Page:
“South Mountain, in the mid-19th century, became a popular place for venture capitalists to open resorts, said Paul Miller, a Sinking Spring historian who has studied the mountain’s history.
In that era, many people believed that fresh mountain air had restorative powers, Miller said.
“People were building up there because of the mountain air and the pure spring water,” he said. “The water up there was of such high quality.”
Most South Mountain resorts got their start as health clubs, and Galen Hall was no different.
In 1880, Dr. James Preston opened Preston Sunnyside, so named because it was built on the south side of the mountain, which gets the most sun.
The health resort went through a number of additions until it was sold to an Atlantic City, N.J., development company called Galen Hall in 1911.
The company initiated an aggressive expansion project and added a stunning seven-story stone hotel with 300 rooms, Miller said.
It also opened a golf course, which became one of the main attractions to high-profile visitors.
Back before air travel became common, mountain destinations such as the Poconos, the Catskills and Berks County’s South Mountain were getaways for people who could afford to travel.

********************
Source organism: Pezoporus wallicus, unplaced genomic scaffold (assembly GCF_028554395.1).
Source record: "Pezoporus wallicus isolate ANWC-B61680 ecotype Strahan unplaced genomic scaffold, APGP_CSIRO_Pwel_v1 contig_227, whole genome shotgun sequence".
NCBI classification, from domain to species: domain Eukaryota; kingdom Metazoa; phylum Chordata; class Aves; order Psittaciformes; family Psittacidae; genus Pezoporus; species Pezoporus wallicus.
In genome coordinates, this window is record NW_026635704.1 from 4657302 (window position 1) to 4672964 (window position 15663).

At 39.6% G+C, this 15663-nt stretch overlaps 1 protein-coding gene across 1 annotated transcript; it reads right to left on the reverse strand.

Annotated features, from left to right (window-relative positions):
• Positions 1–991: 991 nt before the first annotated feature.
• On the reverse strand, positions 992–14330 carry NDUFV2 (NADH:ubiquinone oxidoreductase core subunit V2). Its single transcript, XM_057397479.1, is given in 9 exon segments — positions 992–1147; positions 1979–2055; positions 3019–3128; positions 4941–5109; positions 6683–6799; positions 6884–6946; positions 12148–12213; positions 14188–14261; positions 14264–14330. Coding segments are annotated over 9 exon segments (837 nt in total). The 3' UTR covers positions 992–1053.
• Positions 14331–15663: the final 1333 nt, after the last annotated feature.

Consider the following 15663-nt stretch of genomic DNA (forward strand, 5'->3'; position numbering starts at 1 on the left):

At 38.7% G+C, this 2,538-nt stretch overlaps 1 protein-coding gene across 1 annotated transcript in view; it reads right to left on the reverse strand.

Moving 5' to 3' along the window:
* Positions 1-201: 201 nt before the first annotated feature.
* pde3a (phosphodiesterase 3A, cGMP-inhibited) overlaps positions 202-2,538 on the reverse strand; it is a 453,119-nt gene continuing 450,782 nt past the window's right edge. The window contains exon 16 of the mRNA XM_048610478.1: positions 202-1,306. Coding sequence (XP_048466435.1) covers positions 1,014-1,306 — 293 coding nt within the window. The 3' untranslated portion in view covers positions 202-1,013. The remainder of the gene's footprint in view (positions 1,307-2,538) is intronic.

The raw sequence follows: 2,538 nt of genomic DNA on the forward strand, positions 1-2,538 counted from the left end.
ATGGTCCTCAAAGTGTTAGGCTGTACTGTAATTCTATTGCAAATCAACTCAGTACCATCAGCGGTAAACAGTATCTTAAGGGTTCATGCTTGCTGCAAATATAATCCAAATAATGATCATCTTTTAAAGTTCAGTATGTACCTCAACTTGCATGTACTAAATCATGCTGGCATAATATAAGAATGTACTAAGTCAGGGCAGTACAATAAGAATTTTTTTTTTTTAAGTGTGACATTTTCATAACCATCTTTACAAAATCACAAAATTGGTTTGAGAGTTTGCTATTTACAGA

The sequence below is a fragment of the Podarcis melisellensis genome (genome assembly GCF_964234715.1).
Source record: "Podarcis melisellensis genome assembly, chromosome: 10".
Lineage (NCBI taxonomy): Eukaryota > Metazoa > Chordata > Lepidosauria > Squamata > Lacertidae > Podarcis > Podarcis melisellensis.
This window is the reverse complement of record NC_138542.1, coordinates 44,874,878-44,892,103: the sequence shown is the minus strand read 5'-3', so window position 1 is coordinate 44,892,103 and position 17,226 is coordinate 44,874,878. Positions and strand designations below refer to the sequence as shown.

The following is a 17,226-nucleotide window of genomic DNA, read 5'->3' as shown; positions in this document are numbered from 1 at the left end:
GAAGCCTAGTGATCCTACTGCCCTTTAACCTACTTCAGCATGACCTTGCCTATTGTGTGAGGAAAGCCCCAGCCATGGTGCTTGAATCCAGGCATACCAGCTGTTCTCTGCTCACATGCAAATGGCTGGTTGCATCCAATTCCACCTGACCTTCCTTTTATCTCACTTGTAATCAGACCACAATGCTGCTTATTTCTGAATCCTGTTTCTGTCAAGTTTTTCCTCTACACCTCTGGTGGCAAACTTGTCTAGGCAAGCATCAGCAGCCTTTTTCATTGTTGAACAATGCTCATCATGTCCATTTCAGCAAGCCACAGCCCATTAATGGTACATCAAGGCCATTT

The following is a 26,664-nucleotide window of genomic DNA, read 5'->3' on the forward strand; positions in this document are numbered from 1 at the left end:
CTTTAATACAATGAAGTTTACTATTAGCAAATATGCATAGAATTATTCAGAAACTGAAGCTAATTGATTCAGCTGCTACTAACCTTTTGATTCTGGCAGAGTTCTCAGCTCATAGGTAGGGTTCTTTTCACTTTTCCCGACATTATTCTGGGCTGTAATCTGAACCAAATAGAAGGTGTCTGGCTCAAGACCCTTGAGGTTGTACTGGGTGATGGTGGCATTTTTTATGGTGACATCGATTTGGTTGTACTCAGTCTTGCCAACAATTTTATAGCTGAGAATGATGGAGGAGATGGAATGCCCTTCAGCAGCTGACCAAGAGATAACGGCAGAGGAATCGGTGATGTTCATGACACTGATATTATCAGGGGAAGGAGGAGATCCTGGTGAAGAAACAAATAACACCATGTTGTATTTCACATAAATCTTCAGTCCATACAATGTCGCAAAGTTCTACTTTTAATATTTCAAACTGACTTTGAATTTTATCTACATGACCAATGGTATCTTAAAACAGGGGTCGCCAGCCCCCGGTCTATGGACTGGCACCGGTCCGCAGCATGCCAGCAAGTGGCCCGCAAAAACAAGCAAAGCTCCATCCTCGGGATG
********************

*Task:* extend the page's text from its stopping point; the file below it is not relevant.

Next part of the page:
Trains ran into Wernersville, where drivers would take the guests to the mountains. In the 1920s and 1930s, Galen Hall enjoyed its heyday.
“In those early years, the resort was for people living outside the area,” Miller said. “The local people only worked there.”
But the fun came to a fiery halt on Palm Sunday 1963, when a blaze destroyed the hotel. The structure was leveled and never rebuilt.
Over the years, the surviving property, which includes the golf course and restaurant, has changed hands several times.
And they remain the last reminders of the halcyon days of South Mountain.” – Source
Arson was suspected as the cause for the fire, though I don’t believe it was ever proven or the arsonist caught.